From Lagger to Leader
The Michael Vick case continues to have a major tail against both dogfighters and cockfighters. Lawmakers in Idaho and Wyoming have passed bills to make dogfighting a felony—and now all 50 states have felony-level penalties. Legislation passed in Oregon makes that state the twentieth to punish spectators at dogfights with felony penalties, and bills to crack down on the spectators who fuel dogfights with admission fees and gambling profits are making their way through legislatures in Iowa, Maryland, Minnesota, and other states.
And today, influenced by the home-state cruelty on Moonlight Road in Surry County brought to light in the Vick case—including accounts of hanging and electrocuting poor-performing dogs—the Virginia legislature gave final approval to legislation that dramatically upgrades the state's laws against dogfighting and cockfighting.
© The HSUS/Guzy
A Virginia cockfighting pit, raided in 2007.
The strengthening of Virginia's anti-dogfighting law—to crack down on spectators and ban possession of fighting dogs—was not unexpected. But the upgrade in the laws against cockfighting was perhaps the most important and long-sought reform here. The HSUS had rated Virginia's anti-cockfighting law as the second-worst in the nation—in fact, cockfighting was legal as long as the activity involved no gambling. Virginia's cockfighting enthusiasts have long bullied lawmakers to back off of reforms, and major cockfighting pits operate throughout the state. This year, the cockfighters hired heavyweight lobbying firms, but their influence was overwhelmed by The HSUS's own efforts and the growing animus toward staged animal fights.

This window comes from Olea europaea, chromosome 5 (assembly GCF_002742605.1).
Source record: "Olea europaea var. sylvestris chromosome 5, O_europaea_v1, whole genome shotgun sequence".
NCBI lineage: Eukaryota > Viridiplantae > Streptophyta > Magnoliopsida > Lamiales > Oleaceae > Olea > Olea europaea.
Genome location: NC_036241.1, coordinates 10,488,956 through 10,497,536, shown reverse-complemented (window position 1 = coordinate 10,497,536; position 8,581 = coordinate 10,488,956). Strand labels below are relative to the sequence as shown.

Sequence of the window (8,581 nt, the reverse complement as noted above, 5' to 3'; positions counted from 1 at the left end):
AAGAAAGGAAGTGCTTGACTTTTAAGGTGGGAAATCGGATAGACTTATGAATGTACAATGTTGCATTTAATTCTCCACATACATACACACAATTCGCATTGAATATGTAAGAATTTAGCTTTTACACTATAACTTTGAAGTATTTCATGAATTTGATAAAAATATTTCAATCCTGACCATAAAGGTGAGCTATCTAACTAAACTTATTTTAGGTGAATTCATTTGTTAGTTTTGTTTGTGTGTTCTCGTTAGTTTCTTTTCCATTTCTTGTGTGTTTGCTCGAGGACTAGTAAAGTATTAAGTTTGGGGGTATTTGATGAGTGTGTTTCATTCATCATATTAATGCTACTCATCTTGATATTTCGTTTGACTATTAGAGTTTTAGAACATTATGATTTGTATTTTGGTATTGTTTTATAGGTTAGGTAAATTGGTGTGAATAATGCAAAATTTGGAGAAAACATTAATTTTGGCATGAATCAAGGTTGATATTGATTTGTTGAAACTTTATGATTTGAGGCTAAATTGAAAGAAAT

The campaign got a major boost from Virginia Attorney General Bob McDonnell, a stalwart and active supporter of the legislation. Governor Tim Kaine also endorsed the legislation, and is expected to sign it in short order. All of the state's major papers called for the enactment of the comprehensive animal fighting legislation. Our thanks go to the bill authors—House Majority Leader H. Morgan Griffith and Sen. Tommy Norment—who helped give the legislation the lift it needed.
In my mind, this is one of the most significant legislative wins in the nation this year. About a dozen major cockfighting pits will now have to be shut down, or face the law.